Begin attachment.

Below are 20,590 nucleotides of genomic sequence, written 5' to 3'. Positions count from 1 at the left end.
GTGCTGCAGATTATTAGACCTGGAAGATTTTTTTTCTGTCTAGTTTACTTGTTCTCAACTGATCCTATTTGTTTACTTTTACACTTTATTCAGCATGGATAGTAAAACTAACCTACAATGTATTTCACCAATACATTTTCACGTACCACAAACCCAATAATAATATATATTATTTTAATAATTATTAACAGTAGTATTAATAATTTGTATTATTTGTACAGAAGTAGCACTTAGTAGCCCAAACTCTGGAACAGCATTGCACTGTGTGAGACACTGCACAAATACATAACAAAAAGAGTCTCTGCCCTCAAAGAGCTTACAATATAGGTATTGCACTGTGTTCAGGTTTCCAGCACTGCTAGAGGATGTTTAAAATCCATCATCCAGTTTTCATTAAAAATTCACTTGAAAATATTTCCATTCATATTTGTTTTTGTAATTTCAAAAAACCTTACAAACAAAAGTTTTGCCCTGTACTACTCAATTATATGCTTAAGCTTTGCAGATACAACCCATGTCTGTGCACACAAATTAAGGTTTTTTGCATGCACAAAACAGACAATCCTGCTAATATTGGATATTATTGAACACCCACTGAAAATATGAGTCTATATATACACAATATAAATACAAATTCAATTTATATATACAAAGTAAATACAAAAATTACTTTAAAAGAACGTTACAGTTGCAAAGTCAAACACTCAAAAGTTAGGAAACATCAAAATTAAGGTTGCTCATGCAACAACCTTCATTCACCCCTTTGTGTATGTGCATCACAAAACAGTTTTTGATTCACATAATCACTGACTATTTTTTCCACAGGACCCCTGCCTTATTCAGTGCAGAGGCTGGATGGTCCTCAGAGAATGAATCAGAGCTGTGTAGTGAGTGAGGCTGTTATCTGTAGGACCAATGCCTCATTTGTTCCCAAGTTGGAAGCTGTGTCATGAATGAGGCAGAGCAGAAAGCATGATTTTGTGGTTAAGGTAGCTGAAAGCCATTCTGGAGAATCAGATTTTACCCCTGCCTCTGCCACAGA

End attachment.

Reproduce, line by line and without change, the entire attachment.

Below are 20,590 nucleotides of genomic sequence, written 5' to 3'. Positions count from 1 at the left end.
GTGCTGCAGATTATTAGACCTGGAAGATTTTTTTTCTGTCTAGTTTACTTGTTCTCAACTGATCCTATTTGTTTACTTTTACACTTTATTCAGCATGGATAGTAAAACTAACCTACAATGTATTTCACCAATACATTTTCACGTACCACAAACCCAATAATAATATATATTATTTTAATAATTATTAACAGTAGTATTAATAATTTGTATTATTTGTACAGAAGTAGCACTTAGTAGCCCAAACTCTGGAACAGCATTGCACTGTGTGAGACACTGCACAAATACATAACAAAAAGAGTCTCTGCCCTCAAAGAGCTTACAATATAGGTATTGCACTGTGTTCAGGTTTCCAGCACTGCTAGAGGATGTTTAAAATCCATCATCCAGTTTTCATTAAAAATTCACTTGAAAATATTTCCATTCATATTTGTTTTTGTAATTTCAAAAAACCTTACAAACAAAAGTTTTGCCCTGTACTACTCAATTATATGCTTAAGCTTTGCAGATACAACCCATGTCTGTGCACACAAATTAAGGTTTTTTGCATGCACAAAACAGACAATCCTGCTAATATTGGATATTATTGAACACCCACTGAAAATATGAGTCTATATATACACAATATAAATACAAATTCAATTTATATATACAAAGTAAATACAAAAATTACTTTAAAAGAACGTTACAGTTGCAAAGTCAAACACTCAAAAGTTAGGAAACATCAAAATTAAGGTTGCTCATGCAACAACCTTCATTCACCCCTTTGTGTATGTGCATCACAAAACAGTTTTTGATTCACATAATCACTGACTATTTTTTCCACAGGACCCCTGCCTTATTCAGTGCAGAGGCTGGATGGTCCTCAGAGAATGAATCAGAGCTGTGTAGTGAGTGAGGCTGTTATCTGTAGGACCAATGCCTCATTTGTTCCCAAGTTGGAAGCTGTGTCATGAATGAGGCAGAGCAGAAAGCATGATTTTGTGGTTAAGGTAGCTGAAAGCCATTCTGGAGAATCAGATTTTACCCCTGCCTCTGCCACAGA